Citation. Page v. Page, 55 Cal. 2d 192, 359 P.2d 41, 10 Cal. Rptr. 643
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Brief Fact Summary.
Plaintiff and Defendant were brothers who ran a linen supply business. After years of losses, Plaintiff wanted to dissolve the business just as it became profitable.
Synopsis of Rule of Law.
Unless specified, a partnership may be dissolved at will by any partner providing the partner is exercising good faith.
Plaintiff and Defendant were partners in a linen supply business. The business was unprofitable for the first nine years, but then their fortunes turned when an Air Force base opened nearby. Plaintiff wanted to dissolve the partnership after the business became profitable. Defendant asserts that he and Plaintiff have run other businesses together and they always stipulated that the partnership should continue until the parties could recoup the money they invested. Defendant also believes that Plaintiff is using his superior financial position to push out Defendant so Plaintiff can acquire the whole business and receive 100% of the profits.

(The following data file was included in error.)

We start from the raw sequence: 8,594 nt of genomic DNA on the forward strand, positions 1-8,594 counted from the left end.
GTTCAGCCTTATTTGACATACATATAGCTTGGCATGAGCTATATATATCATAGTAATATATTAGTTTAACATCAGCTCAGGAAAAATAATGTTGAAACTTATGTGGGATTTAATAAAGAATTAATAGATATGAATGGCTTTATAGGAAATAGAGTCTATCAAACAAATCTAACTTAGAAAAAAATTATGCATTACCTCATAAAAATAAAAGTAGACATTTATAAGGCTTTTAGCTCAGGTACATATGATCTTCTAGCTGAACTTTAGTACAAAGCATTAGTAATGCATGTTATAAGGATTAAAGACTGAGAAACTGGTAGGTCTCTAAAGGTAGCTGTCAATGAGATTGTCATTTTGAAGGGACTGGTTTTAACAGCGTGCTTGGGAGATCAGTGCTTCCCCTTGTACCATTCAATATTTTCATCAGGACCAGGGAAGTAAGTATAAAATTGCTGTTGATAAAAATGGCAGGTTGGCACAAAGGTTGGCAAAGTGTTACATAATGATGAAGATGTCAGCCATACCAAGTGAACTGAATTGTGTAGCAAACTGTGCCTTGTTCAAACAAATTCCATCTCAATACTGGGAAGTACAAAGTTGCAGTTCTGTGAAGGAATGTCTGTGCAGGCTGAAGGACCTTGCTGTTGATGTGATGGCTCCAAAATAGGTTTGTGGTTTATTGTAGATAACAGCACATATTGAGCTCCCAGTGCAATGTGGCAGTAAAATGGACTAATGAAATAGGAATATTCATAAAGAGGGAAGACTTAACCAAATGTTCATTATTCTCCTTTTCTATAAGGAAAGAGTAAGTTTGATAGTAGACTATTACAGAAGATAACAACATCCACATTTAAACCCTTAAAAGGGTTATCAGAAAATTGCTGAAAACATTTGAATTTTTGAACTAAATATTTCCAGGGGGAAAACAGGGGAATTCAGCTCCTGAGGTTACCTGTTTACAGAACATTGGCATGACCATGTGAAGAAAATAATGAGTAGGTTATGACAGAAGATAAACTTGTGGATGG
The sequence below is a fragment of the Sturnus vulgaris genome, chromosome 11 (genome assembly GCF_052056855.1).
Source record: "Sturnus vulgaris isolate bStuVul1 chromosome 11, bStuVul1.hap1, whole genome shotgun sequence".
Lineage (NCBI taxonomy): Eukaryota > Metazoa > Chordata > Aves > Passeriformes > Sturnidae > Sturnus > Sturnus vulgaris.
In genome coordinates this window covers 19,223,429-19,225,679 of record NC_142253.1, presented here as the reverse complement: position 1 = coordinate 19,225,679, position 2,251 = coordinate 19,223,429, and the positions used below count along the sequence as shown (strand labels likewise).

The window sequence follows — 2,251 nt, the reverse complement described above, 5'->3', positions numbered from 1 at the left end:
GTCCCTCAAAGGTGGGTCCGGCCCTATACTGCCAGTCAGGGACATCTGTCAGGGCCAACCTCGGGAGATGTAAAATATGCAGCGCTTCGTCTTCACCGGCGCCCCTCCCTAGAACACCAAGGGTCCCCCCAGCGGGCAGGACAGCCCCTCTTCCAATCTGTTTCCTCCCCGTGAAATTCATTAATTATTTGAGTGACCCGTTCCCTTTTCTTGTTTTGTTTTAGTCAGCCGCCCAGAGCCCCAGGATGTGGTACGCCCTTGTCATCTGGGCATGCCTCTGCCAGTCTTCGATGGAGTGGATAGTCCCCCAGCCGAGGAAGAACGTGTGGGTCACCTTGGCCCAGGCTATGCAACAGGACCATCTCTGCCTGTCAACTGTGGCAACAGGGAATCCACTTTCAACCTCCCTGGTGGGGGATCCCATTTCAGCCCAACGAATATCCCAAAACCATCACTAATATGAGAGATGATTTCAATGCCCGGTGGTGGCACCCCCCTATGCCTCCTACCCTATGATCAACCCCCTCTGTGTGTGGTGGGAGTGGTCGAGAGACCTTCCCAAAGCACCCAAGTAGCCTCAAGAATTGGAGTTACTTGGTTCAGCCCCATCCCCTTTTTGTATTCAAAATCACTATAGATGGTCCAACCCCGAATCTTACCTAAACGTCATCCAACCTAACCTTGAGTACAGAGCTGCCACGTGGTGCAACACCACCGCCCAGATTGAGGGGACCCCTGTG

The issue is whether the partnership is for a term (in this case as long as it takes to recoup their investments) or whether it is a partnership at will.
A partnership can be dissolved by the express will of any partner providing that the partner making a good faith judgment. Although factors may exist that would indicate that the parties meant to have a partnership for a certain term, those factors did not exist in this case. However, Plaintiff could not dissolve the partnership in order to enrich himself at the expense of the partnership.
This case follows the Uniform Partnership Act which allows for a dissolution at will unless stipulated in the agreement. This holding would seemingly be in contrast to the holding in Collins v. Lewis. However, a partner’s obligation to operate in good faith overrides their freedom to dissolve the partnership.